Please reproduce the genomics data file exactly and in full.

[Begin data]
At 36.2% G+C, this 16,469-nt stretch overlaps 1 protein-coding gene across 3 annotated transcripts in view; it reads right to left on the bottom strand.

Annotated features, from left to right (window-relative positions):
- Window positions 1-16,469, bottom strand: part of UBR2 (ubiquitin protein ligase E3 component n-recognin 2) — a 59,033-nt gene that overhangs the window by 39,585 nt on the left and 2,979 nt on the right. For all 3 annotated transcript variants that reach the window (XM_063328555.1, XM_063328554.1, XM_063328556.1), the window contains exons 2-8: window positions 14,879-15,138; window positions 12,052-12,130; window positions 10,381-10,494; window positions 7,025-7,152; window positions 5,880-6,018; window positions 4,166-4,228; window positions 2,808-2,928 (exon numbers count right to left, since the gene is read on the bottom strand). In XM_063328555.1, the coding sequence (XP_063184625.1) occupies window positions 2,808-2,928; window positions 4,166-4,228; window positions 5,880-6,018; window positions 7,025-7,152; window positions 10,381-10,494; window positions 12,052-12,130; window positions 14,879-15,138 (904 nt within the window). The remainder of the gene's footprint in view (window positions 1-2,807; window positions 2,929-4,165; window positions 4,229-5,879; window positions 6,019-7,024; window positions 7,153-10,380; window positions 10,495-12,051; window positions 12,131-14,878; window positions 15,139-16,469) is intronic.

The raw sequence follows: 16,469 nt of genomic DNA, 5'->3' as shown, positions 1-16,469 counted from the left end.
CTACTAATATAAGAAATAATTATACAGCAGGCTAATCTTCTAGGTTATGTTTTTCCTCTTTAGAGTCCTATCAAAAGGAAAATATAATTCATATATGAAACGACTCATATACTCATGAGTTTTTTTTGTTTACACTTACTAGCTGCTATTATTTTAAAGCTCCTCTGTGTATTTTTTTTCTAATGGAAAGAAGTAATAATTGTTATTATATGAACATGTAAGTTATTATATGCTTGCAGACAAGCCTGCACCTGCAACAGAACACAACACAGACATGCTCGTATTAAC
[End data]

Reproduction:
At 36.2% G+C, this 16,469-nt stretch overlaps 1 protein-coding gene across 3 annotated transcripts in view; it reads right to left on the bottom strand.

Annotated features, from left to right (window-relative positions):
- Window positions 1-16,469, bottom strand: part of UBR2 (ubiquitin protein ligase E3 component n-recognin 2) — a 59,033-nt gene that overhangs the window by 39,585 nt on the left and 2,979 nt on the right. For all 3 annotated transcript variants that reach the window (XM_063328555.1, XM_063328554.1, XM_063328556.1), the window contains exons 2-8: window positions 14,879-15,138; window positions 12,052-12,130; window positions 10,381-10,494; window positions 7,025-7,152; window positions 5,880-6,018; window positions 4,166-4,228; window positions 2,808-2,928 (exon numbers count right to left, since the gene is read on the bottom strand). In XM_063328555.1, the coding sequence (XP_063184625.1) occupies window positions 2,808-2,928; window positions 4,166-4,228; window positions 5,880-6,018; window positions 7,025-7,152; window positions 10,381-10,494; window positions 12,052-12,130; window positions 14,879-15,138 (904 nt within the window). The remainder of the gene's footprint in view (window positions 1-2,807; window positions 2,929-4,165; window positions 4,229-5,879; window positions 6,019-7,024; window positions 7,153-10,380; window positions 10,495-12,051; window positions 12,131-14,878; window positions 15,139-16,469) is intronic.

The raw sequence follows: 16,469 nt of genomic DNA, 5'->3' as shown, positions 1-16,469 counted from the left end.
CTACTAATATAAGAAATAATTATACAGCAGGCTAATCTTCTAGGTTATGTTTTTCCTCTTTAGAGTCCTATCAAAAGGAAAATATAATTCATATATGAAACGACTCATATACTCATGAGTTTTTTTTGTTTACACTTACTAGCTGCTATTATTTTAAAGCTCCTCTGTGTATTTTTTTTCTAATGGAAAGAAGTAATAATTGTTATTATATGAACATGTAAGTTATTATATGCTTGCAGACAAGCCTGCACCTGCAACAGAACACAACACAGACATGCTCGTATTAAC